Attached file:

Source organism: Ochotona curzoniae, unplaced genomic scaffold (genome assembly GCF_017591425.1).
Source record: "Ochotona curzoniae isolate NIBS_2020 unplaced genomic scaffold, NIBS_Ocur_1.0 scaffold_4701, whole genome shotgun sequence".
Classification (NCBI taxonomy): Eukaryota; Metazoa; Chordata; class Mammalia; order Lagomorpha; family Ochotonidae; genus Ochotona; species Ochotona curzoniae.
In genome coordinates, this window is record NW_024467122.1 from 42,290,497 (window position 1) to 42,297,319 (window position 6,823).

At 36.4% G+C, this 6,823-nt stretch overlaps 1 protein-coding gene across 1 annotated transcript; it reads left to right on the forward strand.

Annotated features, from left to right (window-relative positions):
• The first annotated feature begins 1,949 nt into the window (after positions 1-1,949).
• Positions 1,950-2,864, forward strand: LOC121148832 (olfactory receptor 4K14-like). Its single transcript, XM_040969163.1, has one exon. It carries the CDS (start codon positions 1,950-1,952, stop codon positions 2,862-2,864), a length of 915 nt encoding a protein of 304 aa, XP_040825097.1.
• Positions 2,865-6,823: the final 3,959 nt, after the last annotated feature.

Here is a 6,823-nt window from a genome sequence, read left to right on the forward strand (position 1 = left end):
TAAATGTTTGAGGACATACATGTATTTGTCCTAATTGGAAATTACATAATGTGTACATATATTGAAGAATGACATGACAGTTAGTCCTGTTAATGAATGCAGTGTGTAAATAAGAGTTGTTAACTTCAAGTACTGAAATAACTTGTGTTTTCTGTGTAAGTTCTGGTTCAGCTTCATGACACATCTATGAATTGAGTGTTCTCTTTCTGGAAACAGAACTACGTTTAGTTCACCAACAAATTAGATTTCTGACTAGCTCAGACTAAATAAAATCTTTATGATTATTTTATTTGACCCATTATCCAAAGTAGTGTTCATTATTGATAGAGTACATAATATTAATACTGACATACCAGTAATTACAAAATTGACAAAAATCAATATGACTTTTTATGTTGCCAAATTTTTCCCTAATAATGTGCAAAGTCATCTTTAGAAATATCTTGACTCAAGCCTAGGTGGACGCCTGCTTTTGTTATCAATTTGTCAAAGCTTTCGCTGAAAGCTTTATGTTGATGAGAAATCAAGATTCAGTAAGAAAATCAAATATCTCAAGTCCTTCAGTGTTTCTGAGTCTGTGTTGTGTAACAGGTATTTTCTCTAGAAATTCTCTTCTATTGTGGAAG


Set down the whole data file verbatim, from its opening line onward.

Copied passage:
Source organism: Ochotona curzoniae, unplaced genomic scaffold (genome assembly GCF_017591425.1).
Source record: "Ochotona curzoniae isolate NIBS_2020 unplaced genomic scaffold, NIBS_Ocur_1.0 scaffold_4701, whole genome shotgun sequence".
Classification (NCBI taxonomy): Eukaryota; Metazoa; Chordata; class Mammalia; order Lagomorpha; family Ochotonidae; genus Ochotona; species Ochotona curzoniae.
In genome coordinates, this window is record NW_024467122.1 from 42,290,497 (window position 1) to 42,297,319 (window position 6,823).

At 36.4% G+C, this 6,823-nt stretch overlaps 1 protein-coding gene across 1 annotated transcript; it reads left to right on the forward strand.

Annotated features, from left to right (window-relative positions):
• The first annotated feature begins 1,949 nt into the window (after positions 1-1,949).
• Positions 1,950-2,864, forward strand: LOC121148832 (olfactory receptor 4K14-like). Its single transcript, XM_040969163.1, has one exon. It carries the CDS (start codon positions 1,950-1,952, stop codon positions 2,862-2,864), a length of 915 nt encoding a protein of 304 aa, XP_040825097.1.
• Positions 2,865-6,823: the final 3,959 nt, after the last annotated feature.

Here is a 6,823-nt window from a genome sequence, read left to right on the forward strand (position 1 = left end):
TAAATGTTTGAGGACATACATGTATTTGTCCTAATTGGAAATTACATAATGTGTACATATATTGAAGAATGACATGACAGTTAGTCCTGTTAATGAATGCAGTGTGTAAATAAGAGTTGTTAACTTCAAGTACTGAAATAACTTGTGTTTTCTGTGTAAGTTCTGGTTCAGCTTCATGACACATCTATGAATTGAGTGTTCTCTTTCTGGAAACAGAACTACGTTTAGTTCACCAACAAATTAGATTTCTGACTAGCTCAGACTAAATAAAATCTTTATGATTATTTTATTTGACCCATTATCCAAAGTAGTGTTCATTATTGATAGAGTACATAATATTAATACTGACATACCAGTAATTACAAAATTGACAAAAATCAATATGACTTTTTATGTTGCCAAATTTTTCCCTAATAATGTGCAAAGTCATCTTTAGAAATATCTTGACTCAAGCCTAGGTGGACGCCTGCTTTTGTTATCAATTTGTCAAAGCTTTCGCTGAAAGCTTTATGTTGATGAGAAATCAAGATTCAGTAAGAAAATCAAATATCTCAAGTCCTTCAGTGTTTCTGAGTCTGTGTTGTGTAACAGGTATTTTCTCTAGAAATTCTCTTCTATTGTGGAAG